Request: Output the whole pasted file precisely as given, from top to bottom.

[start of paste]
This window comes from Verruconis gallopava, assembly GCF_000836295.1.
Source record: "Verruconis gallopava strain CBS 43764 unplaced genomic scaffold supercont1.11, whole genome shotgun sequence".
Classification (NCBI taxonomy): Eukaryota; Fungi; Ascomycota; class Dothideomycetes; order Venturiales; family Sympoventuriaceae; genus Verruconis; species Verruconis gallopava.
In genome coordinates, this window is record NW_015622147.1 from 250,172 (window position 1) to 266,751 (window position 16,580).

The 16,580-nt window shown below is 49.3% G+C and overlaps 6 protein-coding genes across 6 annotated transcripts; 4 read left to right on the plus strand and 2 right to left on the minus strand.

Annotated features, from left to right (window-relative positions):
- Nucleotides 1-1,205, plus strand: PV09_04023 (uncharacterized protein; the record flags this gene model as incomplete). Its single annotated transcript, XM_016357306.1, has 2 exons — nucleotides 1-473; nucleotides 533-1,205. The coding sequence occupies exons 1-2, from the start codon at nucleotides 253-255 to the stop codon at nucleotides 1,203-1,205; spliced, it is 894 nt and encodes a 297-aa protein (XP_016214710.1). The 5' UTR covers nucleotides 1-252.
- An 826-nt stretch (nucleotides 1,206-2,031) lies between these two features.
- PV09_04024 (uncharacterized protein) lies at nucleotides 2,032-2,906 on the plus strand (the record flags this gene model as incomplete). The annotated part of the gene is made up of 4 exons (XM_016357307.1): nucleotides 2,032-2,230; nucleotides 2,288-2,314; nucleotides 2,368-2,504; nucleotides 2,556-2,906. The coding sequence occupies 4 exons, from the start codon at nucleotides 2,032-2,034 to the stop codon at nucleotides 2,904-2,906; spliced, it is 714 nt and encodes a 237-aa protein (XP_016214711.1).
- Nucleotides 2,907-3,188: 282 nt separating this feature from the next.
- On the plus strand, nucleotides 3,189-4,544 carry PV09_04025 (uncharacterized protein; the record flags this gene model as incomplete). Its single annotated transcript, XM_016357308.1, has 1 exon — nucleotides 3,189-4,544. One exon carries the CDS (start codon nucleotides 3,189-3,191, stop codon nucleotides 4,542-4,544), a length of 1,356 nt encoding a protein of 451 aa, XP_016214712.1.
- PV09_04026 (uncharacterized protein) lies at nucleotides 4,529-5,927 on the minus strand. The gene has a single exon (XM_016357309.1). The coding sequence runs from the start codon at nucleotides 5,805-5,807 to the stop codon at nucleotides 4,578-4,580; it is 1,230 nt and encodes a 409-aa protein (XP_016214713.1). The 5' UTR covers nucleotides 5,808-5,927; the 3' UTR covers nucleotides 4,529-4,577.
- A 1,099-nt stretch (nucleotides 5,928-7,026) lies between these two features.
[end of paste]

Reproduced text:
This window comes from Verruconis gallopava, assembly GCF_000836295.1.
Source record: "Verruconis gallopava strain CBS 43764 unplaced genomic scaffold supercont1.11, whole genome shotgun sequence".
Classification (NCBI taxonomy): Eukaryota; Fungi; Ascomycota; class Dothideomycetes; order Venturiales; family Sympoventuriaceae; genus Verruconis; species Verruconis gallopava.
In genome coordinates, this window is record NW_015622147.1 from 250,172 (window position 1) to 266,751 (window position 16,580).

The 16,580-nt window shown below is 49.3% G+C and overlaps 6 protein-coding genes across 6 annotated transcripts; 4 read left to right on the plus strand and 2 right to left on the minus strand.

Annotated features, from left to right (window-relative positions):
- Nucleotides 1-1,205, plus strand: PV09_04023 (uncharacterized protein; the record flags this gene model as incomplete). Its single annotated transcript, XM_016357306.1, has 2 exons — nucleotides 1-473; nucleotides 533-1,205. The coding sequence occupies exons 1-2, from the start codon at nucleotides 253-255 to the stop codon at nucleotides 1,203-1,205; spliced, it is 894 nt and encodes a 297-aa protein (XP_016214710.1). The 5' UTR covers nucleotides 1-252.
- An 826-nt stretch (nucleotides 1,206-2,031) lies between these two features.
- PV09_04024 (uncharacterized protein) lies at nucleotides 2,032-2,906 on the plus strand (the record flags this gene model as incomplete). The annotated part of the gene is made up of 4 exons (XM_016357307.1): nucleotides 2,032-2,230; nucleotides 2,288-2,314; nucleotides 2,368-2,504; nucleotides 2,556-2,906. The coding sequence occupies 4 exons, from the start codon at nucleotides 2,032-2,034 to the stop codon at nucleotides 2,904-2,906; spliced, it is 714 nt and encodes a 237-aa protein (XP_016214711.1).
- Nucleotides 2,907-3,188: 282 nt separating this feature from the next.
- On the plus strand, nucleotides 3,189-4,544 carry PV09_04025 (uncharacterized protein; the record flags this gene model as incomplete). Its single annotated transcript, XM_016357308.1, has 1 exon — nucleotides 3,189-4,544. One exon carries the CDS (start codon nucleotides 3,189-3,191, stop codon nucleotides 4,542-4,544), a length of 1,356 nt encoding a protein of 451 aa, XP_016214712.1.
- PV09_04026 (uncharacterized protein) lies at nucleotides 4,529-5,927 on the minus strand. The gene has a single exon (XM_016357309.1). The coding sequence runs from the start codon at nucleotides 5,805-5,807 to the stop codon at nucleotides 4,578-4,580; it is 1,230 nt and encodes a 409-aa protein (XP_016214713.1). The 5' UTR covers nucleotides 5,808-5,927; the 3' UTR covers nucleotides 4,529-4,577.
- A 1,099-nt stretch (nucleotides 5,928-7,026) lies between these two features.